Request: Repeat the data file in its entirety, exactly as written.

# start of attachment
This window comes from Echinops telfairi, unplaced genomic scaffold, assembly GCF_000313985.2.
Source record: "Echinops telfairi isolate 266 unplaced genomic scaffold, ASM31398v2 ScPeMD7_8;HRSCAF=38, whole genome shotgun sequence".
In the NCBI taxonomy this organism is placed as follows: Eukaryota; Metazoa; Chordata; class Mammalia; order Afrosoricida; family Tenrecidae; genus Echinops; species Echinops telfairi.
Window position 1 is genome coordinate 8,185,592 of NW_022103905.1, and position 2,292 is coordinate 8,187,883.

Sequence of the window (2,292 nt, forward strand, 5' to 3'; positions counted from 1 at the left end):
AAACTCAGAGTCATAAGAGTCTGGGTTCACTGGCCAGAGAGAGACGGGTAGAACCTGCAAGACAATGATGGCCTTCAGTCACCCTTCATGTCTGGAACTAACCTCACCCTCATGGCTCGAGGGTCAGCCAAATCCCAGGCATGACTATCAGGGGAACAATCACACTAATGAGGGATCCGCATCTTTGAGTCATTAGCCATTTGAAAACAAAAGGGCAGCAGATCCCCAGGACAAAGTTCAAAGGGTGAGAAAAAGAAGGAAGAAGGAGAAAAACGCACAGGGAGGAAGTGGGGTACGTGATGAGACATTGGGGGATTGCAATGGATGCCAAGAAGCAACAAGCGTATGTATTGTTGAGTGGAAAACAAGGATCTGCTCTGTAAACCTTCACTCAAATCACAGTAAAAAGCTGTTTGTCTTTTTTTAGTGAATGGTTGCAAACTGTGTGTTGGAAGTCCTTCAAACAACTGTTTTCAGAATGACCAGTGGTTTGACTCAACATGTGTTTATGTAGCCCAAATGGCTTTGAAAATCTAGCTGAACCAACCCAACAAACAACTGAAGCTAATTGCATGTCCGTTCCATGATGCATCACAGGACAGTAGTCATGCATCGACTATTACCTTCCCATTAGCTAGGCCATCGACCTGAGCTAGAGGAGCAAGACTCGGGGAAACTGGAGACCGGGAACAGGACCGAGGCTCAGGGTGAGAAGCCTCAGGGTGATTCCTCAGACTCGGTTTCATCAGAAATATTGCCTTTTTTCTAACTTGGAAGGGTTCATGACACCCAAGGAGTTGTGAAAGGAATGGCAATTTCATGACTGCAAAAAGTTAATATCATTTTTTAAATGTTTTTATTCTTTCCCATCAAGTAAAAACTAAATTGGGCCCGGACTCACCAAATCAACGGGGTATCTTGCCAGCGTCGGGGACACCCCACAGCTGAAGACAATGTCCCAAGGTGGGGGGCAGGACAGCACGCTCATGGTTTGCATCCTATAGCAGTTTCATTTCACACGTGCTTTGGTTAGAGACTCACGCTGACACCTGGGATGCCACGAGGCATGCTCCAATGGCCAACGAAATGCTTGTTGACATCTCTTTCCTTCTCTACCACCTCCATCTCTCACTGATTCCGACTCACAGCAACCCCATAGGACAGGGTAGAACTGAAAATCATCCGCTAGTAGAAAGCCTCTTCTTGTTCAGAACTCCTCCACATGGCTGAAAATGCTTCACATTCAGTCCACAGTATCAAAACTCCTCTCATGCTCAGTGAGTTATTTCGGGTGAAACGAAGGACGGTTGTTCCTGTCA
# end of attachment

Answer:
This window comes from Echinops telfairi, unplaced genomic scaffold, assembly GCF_000313985.2.
Source record: "Echinops telfairi isolate 266 unplaced genomic scaffold, ASM31398v2 ScPeMD7_8;HRSCAF=38, whole genome shotgun sequence".
In the NCBI taxonomy this organism is placed as follows: Eukaryota; Metazoa; Chordata; class Mammalia; order Afrosoricida; family Tenrecidae; genus Echinops; species Echinops telfairi.
Window position 1 is genome coordinate 8,185,592 of NW_022103905.1, and position 2,292 is coordinate 8,187,883.

Sequence of the window (2,292 nt, forward strand, 5' to 3'; positions counted from 1 at the left end):
AAACTCAGAGTCATAAGAGTCTGGGTTCACTGGCCAGAGAGAGACGGGTAGAACCTGCAAGACAATGATGGCCTTCAGTCACCCTTCATGTCTGGAACTAACCTCACCCTCATGGCTCGAGGGTCAGCCAAATCCCAGGCATGACTATCAGGGGAACAATCACACTAATGAGGGATCCGCATCTTTGAGTCATTAGCCATTTGAAAACAAAAGGGCAGCAGATCCCCAGGACAAAGTTCAAAGGGTGAGAAAAAGAAGGAAGAAGGAGAAAAACGCACAGGGAGGAAGTGGGGTACGTGATGAGACATTGGGGGATTGCAATGGATGCCAAGAAGCAACAAGCGTATGTATTGTTGAGTGGAAAACAAGGATCTGCTCTGTAAACCTTCACTCAAATCACAGTAAAAAGCTGTTTGTCTTTTTTTAGTGAATGGTTGCAAACTGTGTGTTGGAAGTCCTTCAAACAACTGTTTTCAGAATGACCAGTGGTTTGACTCAACATGTGTTTATGTAGCCCAAATGGCTTTGAAAATCTAGCTGAACCAACCCAACAAACAACTGAAGCTAATTGCATGTCCGTTCCATGATGCATCACAGGACAGTAGTCATGCATCGACTATTACCTTCCCATTAGCTAGGCCATCGACCTGAGCTAGAGGAGCAAGACTCGGGGAAACTGGAGACCGGGAACAGGACCGAGGCTCAGGGTGAGAAGCCTCAGGGTGATTCCTCAGACTCGGTTTCATCAGAAATATTGCCTTTTTTCTAACTTGGAAGGGTTCATGACACCCAAGGAGTTGTGAAAGGAATGGCAATTTCATGACTGCAAAAAGTTAATATCATTTTTTAAATGTTTTTATTCTTTCCCATCAAGTAAAAACTAAATTGGGCCCGGACTCACCAAATCAACGGGGTATCTTGCCAGCGTCGGGGACACCCCACAGCTGAAGACAATGTCCCAAGGTGGGGGGCAGGACAGCACGCTCATGGTTTGCATCCTATAGCAGTTTCATTTCACACGTGCTTTGGTTAGAGACTCACGCTGACACCTGGGATGCCACGAGGCATGCTCCAATGGCCAACGAAATGCTTGTTGACATCTCTTTCCTTCTCTACCACCTCCATCTCTCACTGATTCCGACTCACAGCAACCCCATAGGACAGGGTAGAACTGAAAATCATCCGCTAGTAGAAAGCCTCTTCTTGTTCAGAACTCCTCCACATGGCTGAAAATGCTTCACATTCAGTCCACAGTATCAAAACTCCTCTCATGCTCAGTGAGTTATTTCGGGTGAAACGAAGGACGGTTGTTCCTGTCA